A-Z

Jane

Age at interview: 34
Brief Outline: Four years ago, after being involved in a car accident, Jane was diagnosed with a mild traumatic brain injury.
Background: Jane currently works in retail and is single and lives with flatmates. She is from New Zealand, but decided to move to London after her brain injury. She describes her Ethnic Background as New Zealand/European.

More about me...

Jane was driving her car when it was hit from behind. She remembers the “forward and backward sensation” and thinking, “This is quite bad”. She describes feeling dazed and very confused as she drove to A & E and was treated for whiplash. Her GP later said she probably had concussion and referred her to the concussion clinic for assessment by occupational therapists, neurologists and neuropsychologists. 
 
It was several weeks before Jane was diagnosed with a mild brain injury after an assessment by a neuropsychologist indicated that she had memory problems. Jane’s father also sustained a severe traumatic brain injury several years before her. His injury had a significant impact on his behaviour and personality. She thinks her family found it difficult to understand her experience because it didn’t seem as serious as her father’s. 
 
After her accident, Jane was fatigued and her sleep pattern was disrupted. She had problems remembering things and remembering people. She found it difficult to concentrate, especially in loud noise, and felt overwhelmed at work. 
 
Three months after her injury, Jane was encouraged to take a month off work by an occupational therapist. Later, she was let go from her job and said she experienced a “loss of identity” because she “had always been quite career driven”, so it was “strange to suddenly have nothing at all”.
 
Jane worked with a counsellor and an occupational therapist (OT). Her OT helped her to structure her day and get into a good sleeping pattern. Cutting out sugar, caffeine and alcohol also helped Jane to cope with fatigue, which still significantly affects her life. Her rehabilitation was paid for by a national accident insurance scheme, which everyone in New Zealand pays into. 
 
Some of Jane’s friends were not as understanding as she would have liked them to have been. She feels they did not appreciate how fatigued she was and how much she needed to rest. She had to turn down invitations to parties because they were held at times when she knew she would be tired. As a result she lost friends. Since her injury she has made new friends and believes these are good friendships. 
 
Jane has now moved from New Zealand to London and is looking for a job. She is reluctant to tell people that she has had a brain injury because she fears that might reduce her chances of becoming employed. She hopes that travelling and living overseas will demonstrate to employers that “she is fine”. 
 
She summed up her experience saying that after injury “can be pretty good. I’m not a hundred percent there yet, but it can be good”.

 

 

Jane describes the tests psychologists did with her to find out how her injury had affected her.

Jane describes the tests psychologists did with her to find out how her injury had affected her.

SHOW TEXT VERSION
PRINT TRANSCRIPT
Yeah. So I did probably fairly typical neuropsych testing. So I think, I had to draw some kind of diagram which I dismally failed at. To do some word association stuff and I think, there were sequences in numbers as well I had to do. So, I think I couldn’t do very many. I probably maybe five or six numbers which is definitely a lot lower. So I’ve got a psychology degree, so I’d done that sort of stuff in first year psych and I know that [laughs] I know that I was like above average back then so, so, yeah, I think, yeah, it was pretty tiring. That’s about all I remember as well.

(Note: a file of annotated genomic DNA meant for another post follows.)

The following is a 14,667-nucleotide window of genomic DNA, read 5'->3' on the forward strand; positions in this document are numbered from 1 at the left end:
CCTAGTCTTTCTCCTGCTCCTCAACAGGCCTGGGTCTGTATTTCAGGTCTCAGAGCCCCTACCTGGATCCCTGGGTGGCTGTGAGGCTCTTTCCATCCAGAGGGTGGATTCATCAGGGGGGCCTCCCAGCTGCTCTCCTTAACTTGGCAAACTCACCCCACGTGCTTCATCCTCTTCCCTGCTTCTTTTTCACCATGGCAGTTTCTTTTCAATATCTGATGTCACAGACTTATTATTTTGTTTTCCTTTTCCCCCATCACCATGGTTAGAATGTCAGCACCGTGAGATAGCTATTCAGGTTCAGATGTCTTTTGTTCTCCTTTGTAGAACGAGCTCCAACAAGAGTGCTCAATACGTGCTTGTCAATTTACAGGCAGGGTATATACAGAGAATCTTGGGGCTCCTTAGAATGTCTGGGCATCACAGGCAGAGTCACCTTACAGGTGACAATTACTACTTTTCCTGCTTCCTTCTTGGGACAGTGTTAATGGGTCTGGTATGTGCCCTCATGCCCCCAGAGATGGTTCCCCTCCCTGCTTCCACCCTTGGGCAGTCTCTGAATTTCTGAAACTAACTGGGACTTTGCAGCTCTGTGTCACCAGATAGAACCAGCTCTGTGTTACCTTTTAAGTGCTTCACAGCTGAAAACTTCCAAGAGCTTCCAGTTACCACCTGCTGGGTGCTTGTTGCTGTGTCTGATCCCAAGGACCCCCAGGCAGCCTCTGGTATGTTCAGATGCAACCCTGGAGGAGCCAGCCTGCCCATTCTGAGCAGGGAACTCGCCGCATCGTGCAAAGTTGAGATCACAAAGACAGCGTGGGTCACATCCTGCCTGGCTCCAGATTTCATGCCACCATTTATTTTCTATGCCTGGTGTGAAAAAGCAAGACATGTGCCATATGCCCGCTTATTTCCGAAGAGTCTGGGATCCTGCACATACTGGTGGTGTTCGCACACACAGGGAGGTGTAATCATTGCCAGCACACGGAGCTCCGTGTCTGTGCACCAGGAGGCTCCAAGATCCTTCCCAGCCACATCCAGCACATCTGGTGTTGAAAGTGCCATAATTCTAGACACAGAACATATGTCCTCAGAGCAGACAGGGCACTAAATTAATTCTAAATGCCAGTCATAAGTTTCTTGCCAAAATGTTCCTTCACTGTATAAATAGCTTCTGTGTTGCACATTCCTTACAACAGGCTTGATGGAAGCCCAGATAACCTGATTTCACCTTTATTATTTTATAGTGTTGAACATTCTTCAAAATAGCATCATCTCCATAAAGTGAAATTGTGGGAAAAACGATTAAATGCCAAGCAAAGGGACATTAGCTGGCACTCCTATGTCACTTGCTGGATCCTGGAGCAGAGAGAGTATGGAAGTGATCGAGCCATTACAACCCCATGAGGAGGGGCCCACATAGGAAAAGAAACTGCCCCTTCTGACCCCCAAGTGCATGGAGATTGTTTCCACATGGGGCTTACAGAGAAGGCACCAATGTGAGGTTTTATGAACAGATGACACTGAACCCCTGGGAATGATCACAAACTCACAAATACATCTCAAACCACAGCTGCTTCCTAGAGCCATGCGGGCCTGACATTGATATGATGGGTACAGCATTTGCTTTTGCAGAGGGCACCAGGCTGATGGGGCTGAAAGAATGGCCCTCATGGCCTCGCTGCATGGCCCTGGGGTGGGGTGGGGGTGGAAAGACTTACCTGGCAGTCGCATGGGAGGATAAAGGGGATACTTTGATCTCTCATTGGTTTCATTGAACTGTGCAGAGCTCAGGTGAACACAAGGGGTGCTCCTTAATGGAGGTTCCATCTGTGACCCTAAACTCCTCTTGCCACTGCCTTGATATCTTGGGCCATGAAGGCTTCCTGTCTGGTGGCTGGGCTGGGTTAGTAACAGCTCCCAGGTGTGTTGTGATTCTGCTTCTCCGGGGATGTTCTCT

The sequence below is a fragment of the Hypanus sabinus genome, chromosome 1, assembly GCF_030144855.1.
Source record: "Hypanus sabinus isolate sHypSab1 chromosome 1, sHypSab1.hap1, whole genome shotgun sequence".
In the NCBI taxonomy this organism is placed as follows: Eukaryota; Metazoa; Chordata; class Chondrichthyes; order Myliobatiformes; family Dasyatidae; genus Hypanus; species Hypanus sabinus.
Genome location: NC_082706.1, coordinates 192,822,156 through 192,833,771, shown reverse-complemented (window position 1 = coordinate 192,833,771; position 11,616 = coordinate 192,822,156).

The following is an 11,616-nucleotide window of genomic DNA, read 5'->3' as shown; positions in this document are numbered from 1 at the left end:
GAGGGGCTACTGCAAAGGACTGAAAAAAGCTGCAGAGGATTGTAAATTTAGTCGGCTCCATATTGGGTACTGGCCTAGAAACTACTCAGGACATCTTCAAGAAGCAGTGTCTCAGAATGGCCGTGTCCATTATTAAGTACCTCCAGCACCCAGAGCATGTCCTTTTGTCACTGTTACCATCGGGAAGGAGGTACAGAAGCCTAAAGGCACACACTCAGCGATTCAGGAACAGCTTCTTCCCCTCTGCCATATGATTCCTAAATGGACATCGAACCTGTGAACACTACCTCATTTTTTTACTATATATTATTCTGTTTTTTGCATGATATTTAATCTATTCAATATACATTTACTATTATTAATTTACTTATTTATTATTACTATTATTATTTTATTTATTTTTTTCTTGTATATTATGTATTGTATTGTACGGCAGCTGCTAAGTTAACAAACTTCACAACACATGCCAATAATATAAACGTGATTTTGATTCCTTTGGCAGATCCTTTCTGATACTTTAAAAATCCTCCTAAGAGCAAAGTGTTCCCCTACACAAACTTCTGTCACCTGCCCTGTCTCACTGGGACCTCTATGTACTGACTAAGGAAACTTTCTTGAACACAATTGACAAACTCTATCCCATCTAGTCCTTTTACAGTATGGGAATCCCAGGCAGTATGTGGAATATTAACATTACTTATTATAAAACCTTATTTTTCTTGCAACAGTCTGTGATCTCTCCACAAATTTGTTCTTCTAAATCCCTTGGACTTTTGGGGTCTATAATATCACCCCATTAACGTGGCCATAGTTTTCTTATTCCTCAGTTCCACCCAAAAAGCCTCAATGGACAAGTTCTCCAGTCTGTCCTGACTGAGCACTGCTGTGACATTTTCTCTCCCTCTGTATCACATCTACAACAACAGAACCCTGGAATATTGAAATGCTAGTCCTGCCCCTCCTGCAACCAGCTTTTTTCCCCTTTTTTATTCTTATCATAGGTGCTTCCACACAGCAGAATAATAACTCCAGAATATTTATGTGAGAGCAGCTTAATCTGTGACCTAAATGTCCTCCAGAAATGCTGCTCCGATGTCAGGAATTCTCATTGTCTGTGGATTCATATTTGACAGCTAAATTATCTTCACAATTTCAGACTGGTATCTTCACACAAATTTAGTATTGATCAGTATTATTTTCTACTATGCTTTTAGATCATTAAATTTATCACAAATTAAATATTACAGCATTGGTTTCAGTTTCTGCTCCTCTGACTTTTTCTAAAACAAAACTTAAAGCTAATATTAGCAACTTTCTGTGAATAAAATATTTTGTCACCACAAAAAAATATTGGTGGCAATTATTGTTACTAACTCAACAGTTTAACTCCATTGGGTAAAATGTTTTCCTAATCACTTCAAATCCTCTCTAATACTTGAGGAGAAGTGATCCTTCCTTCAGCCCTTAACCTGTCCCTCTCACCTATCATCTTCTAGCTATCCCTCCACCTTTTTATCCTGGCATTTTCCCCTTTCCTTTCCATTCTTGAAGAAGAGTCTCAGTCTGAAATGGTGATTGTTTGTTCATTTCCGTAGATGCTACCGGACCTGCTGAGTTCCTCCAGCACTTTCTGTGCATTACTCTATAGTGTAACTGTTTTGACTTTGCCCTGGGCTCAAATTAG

And I mean the psychologist had tried to establish, I mean it’s always difficult, I guess because no one gets that testing done and has a baseline, you know, at 18 or whatever, so we don’t really know what we were before, but he tried to establish how smart I was I guess, and you know, I had a degree, what grades did I get at university, you know, what did I do for a job, that kind of thing. I guess to establish may be where my intelligence was prior to the accident. So it was, yeah it was quite, for someone I think who’d always had good memory, I’d always had a good memory, I’d always been pretty sharp and you know, I wouldn’t say I was always a very, very high achiever, but you know, I’d done very well in some subjects and school and you know, it was quite hard actually, like I was quite scared afterwards to do any kind of quizzes or board games or anything like that. I was actually quite scared because I knew that I’d like to win, and I wouldn’t be winning [laughs]. So, you know, so, yeah, and I think the first time I did do, I was playing some sort of game on a Playstation or something with my neighbour and I knew I was impaired, I knew I wasn’t as good as what I would have been, but I think I still beat him [laughs].

 

 

Jane feels her injury happened at a critical time in her life when people ordinarily would be...

Jane feels her injury happened at a critical time in her life when people ordinarily would be...

SHOW TEXT VERSION
PRINT TRANSCRIPT
And from your own personal experience of brain injury, are there still things in your life that have been affected by your injury?
 
Yeah. Income. Career. I think I mentioned that I lost friends. But I’ve gained really good friends, so I think I’m grateful for knowing, especially I think the friends I made whilst I was unwell. People want to be your friend at your lowest then. They stick around through the good times too, but I can’t say the reverse works. So, yeah.